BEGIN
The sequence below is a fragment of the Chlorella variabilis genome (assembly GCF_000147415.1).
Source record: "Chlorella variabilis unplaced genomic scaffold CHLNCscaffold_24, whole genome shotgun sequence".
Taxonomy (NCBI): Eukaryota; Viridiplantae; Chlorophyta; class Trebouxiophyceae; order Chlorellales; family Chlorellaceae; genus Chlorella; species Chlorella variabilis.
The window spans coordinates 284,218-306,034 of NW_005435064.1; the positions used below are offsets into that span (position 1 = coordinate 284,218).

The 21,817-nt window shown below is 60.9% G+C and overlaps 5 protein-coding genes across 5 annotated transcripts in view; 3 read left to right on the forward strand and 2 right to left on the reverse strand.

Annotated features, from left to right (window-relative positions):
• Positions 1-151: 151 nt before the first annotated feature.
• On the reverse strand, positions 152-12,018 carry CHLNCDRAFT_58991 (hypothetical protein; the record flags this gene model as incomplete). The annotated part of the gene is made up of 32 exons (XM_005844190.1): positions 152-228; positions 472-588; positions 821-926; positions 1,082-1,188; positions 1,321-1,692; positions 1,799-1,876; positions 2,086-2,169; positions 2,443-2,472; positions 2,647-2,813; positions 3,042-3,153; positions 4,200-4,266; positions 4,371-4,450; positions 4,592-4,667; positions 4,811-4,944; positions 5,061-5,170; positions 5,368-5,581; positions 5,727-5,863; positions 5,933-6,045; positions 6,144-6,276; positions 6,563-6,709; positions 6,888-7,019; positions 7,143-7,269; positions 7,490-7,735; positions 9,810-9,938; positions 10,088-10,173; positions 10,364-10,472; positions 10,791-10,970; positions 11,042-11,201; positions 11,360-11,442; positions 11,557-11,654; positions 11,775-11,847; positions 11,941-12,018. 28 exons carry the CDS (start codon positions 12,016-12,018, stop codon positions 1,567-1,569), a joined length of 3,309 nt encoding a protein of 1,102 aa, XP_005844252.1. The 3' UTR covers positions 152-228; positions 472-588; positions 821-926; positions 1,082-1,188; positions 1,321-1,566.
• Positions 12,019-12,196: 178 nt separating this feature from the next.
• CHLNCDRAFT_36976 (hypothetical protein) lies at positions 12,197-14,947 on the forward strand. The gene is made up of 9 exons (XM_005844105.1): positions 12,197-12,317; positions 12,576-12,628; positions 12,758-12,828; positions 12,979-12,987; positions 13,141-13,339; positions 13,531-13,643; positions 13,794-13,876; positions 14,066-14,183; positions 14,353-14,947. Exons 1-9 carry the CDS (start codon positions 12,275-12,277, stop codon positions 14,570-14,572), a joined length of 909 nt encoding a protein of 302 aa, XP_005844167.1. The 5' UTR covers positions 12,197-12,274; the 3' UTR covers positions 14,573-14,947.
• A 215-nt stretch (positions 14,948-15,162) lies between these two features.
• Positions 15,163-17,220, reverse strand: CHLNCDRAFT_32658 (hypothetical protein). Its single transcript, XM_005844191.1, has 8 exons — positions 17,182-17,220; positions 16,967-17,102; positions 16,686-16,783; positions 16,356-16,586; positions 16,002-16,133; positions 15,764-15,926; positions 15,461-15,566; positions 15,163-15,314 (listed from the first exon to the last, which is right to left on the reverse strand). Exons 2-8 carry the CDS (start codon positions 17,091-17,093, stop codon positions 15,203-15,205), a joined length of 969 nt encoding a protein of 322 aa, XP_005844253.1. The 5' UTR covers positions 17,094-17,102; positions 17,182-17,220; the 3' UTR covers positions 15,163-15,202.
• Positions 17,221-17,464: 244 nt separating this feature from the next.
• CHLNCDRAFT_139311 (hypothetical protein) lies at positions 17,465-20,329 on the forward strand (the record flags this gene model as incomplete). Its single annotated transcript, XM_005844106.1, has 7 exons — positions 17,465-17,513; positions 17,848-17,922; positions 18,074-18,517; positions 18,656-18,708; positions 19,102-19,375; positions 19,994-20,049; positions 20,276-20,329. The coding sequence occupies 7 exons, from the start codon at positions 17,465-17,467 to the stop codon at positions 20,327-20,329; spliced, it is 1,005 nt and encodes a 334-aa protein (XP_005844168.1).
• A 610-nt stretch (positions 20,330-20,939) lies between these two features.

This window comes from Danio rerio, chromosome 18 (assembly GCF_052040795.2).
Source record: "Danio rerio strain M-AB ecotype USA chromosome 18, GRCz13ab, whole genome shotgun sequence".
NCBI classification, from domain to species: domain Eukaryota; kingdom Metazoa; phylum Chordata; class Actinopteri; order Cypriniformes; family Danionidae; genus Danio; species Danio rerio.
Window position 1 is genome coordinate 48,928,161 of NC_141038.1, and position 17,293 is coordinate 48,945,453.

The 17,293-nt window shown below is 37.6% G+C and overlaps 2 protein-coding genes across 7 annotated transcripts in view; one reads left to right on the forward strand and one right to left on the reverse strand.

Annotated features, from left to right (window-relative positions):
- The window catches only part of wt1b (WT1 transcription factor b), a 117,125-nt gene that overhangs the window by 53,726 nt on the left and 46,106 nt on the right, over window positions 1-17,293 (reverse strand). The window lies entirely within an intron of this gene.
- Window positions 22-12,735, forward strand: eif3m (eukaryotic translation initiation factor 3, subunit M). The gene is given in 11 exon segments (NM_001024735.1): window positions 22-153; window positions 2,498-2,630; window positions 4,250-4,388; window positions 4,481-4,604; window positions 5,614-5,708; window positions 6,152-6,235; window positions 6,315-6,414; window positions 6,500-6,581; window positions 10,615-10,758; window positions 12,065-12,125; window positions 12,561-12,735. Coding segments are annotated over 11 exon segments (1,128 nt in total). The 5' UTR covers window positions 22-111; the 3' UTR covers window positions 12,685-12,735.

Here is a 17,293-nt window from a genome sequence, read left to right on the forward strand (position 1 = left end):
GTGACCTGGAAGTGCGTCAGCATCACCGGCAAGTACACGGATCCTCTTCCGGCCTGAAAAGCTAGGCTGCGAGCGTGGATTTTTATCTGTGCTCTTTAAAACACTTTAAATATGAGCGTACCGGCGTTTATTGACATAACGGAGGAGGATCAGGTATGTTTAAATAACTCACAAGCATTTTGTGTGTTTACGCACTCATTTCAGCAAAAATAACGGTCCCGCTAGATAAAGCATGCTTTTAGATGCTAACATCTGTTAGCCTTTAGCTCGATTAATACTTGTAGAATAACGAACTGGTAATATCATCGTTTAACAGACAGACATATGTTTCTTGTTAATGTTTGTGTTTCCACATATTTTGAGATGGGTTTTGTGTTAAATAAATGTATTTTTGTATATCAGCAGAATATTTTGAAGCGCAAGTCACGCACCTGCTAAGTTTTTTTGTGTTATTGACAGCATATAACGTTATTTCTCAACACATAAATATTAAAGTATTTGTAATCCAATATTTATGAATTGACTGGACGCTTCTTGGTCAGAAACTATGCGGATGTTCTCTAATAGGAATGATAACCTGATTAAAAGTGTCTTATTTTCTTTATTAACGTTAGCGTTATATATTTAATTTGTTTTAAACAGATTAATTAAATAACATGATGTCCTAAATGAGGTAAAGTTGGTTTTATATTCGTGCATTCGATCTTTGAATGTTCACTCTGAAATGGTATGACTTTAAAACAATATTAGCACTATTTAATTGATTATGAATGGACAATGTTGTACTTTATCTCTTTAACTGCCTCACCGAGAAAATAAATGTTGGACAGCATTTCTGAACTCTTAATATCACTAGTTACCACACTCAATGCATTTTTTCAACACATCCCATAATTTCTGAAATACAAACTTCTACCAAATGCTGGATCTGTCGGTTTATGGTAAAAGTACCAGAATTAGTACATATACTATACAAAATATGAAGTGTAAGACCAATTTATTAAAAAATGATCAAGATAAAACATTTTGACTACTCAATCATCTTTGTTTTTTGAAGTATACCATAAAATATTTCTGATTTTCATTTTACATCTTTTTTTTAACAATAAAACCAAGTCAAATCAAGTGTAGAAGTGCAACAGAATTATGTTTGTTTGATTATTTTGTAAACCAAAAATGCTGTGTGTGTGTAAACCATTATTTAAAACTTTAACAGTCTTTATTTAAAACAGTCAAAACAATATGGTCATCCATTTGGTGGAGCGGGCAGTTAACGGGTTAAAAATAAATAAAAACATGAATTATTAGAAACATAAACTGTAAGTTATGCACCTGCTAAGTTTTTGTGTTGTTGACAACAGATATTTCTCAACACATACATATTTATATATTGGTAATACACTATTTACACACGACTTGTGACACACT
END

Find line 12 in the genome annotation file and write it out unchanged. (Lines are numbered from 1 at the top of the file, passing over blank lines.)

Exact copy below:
• Positions 15,163-17,220, reverse strand: CHLNCDRAFT_32658 (hypothetical protein). Its single transcript, XM_005844191.1, has 8 exons — positions 17,182-17,220; positions 16,967-17,102; positions 16,686-16,783; positions 16,356-16,586; positions 16,002-16,133; positions 15,764-15,926; positions 15,461-15,566; positions 15,163-15,314 (listed from the first exon to the last, which is right to left on the reverse strand). Exons 2-8 carry the CDS (start codon positions 17,091-17,093, stop codon positions 15,203-15,205), a joined length of 969 nt encoding a protein of 322 aa, XP_005844253.1. The 5' UTR covers positions 17,094-17,102; positions 17,182-17,220; the 3' UTR covers positions 15,163-15,202.